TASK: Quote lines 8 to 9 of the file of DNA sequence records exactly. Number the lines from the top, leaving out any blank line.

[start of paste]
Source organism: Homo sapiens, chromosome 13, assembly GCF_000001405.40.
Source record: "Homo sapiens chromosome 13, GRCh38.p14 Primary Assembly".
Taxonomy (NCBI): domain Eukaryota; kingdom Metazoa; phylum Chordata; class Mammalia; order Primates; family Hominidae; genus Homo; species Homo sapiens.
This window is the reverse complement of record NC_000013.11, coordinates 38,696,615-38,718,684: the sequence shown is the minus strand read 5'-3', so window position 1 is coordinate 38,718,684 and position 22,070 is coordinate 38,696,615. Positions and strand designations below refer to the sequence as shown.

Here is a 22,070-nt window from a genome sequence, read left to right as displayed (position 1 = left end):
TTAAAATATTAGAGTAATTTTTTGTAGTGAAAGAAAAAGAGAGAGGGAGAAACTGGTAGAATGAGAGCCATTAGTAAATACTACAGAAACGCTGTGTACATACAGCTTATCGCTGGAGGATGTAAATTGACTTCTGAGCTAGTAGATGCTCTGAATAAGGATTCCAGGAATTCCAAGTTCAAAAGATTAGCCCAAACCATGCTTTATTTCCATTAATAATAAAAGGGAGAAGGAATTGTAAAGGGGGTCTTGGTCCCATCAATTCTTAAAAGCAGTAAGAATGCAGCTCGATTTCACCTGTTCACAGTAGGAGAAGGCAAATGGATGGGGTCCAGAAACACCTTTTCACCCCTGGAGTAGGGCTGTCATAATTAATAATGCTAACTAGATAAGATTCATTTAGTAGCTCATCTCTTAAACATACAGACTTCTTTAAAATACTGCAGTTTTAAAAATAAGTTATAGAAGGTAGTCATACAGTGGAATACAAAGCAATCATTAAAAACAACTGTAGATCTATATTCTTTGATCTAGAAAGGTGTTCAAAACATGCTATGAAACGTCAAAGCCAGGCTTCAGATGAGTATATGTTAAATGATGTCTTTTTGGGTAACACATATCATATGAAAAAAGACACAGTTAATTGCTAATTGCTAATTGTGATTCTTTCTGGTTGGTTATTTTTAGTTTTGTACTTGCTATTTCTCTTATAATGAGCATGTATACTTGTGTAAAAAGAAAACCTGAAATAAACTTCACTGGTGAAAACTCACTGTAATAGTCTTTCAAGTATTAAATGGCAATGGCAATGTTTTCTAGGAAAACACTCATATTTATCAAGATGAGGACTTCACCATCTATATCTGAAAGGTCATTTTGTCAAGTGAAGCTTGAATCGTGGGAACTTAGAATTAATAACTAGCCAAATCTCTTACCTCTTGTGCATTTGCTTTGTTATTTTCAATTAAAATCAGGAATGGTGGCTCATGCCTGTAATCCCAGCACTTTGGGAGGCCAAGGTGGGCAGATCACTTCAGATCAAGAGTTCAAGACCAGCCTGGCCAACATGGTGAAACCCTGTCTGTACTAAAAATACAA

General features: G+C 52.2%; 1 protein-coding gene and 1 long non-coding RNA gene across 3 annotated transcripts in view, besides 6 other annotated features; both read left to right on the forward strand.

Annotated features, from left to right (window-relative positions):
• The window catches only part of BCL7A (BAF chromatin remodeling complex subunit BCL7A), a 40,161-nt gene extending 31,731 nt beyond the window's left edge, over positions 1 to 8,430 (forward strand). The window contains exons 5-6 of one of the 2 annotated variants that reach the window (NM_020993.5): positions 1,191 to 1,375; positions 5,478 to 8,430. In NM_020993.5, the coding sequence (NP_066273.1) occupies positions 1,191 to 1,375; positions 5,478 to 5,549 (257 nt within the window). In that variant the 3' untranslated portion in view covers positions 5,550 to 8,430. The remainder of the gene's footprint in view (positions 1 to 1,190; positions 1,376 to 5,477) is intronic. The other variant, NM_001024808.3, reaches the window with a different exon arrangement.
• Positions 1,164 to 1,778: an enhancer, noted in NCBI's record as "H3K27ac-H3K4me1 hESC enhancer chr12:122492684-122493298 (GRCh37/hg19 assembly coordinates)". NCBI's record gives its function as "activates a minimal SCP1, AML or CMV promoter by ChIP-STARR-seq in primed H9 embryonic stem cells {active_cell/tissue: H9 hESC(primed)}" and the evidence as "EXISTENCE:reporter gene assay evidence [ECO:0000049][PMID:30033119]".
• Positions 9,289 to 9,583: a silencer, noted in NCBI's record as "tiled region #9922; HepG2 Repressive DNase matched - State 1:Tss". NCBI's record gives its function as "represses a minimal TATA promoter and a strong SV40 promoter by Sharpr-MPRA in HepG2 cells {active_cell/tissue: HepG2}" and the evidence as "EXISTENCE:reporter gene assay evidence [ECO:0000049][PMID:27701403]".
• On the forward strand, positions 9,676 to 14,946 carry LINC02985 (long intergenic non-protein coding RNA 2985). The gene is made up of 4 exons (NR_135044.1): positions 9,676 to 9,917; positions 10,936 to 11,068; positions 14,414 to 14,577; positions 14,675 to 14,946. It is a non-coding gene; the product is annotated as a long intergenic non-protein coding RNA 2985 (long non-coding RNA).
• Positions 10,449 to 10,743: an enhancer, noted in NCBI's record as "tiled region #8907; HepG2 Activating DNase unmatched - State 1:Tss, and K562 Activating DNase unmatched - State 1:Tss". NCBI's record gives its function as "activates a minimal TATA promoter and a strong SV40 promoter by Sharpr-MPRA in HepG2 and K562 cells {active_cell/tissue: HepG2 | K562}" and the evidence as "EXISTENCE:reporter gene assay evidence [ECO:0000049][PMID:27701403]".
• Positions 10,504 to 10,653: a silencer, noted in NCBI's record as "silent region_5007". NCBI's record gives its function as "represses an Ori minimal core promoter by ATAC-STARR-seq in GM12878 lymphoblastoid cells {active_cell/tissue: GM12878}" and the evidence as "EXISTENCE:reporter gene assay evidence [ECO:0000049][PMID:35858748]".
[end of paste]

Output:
Annotated features, from left to right (window-relative positions):
• The window catches only part of BCL7A (BAF chromatin remodeling complex subunit BCL7A), a 40,161-nt gene extending 31,731 nt beyond the window's left edge, over positions 1 to 8,430 (forward strand). The window contains exons 5-6 of one of the 2 annotated variants that reach the window (NM_020993.5): positions 1,191 to 1,375; positions 5,478 to 8,430. In NM_020993.5, the coding sequence (NP_066273.1) occupies positions 1,191 to 1,375; positions 5,478 to 5,549 (257 nt within the window). In that variant the 3' untranslated portion in view covers positions 5,550 to 8,430. The remainder of the gene's footprint in view (positions 1 to 1,190; positions 1,376 to 5,477) is intronic. The other variant, NM_001024808.3, reaches the window with a different exon arrangement.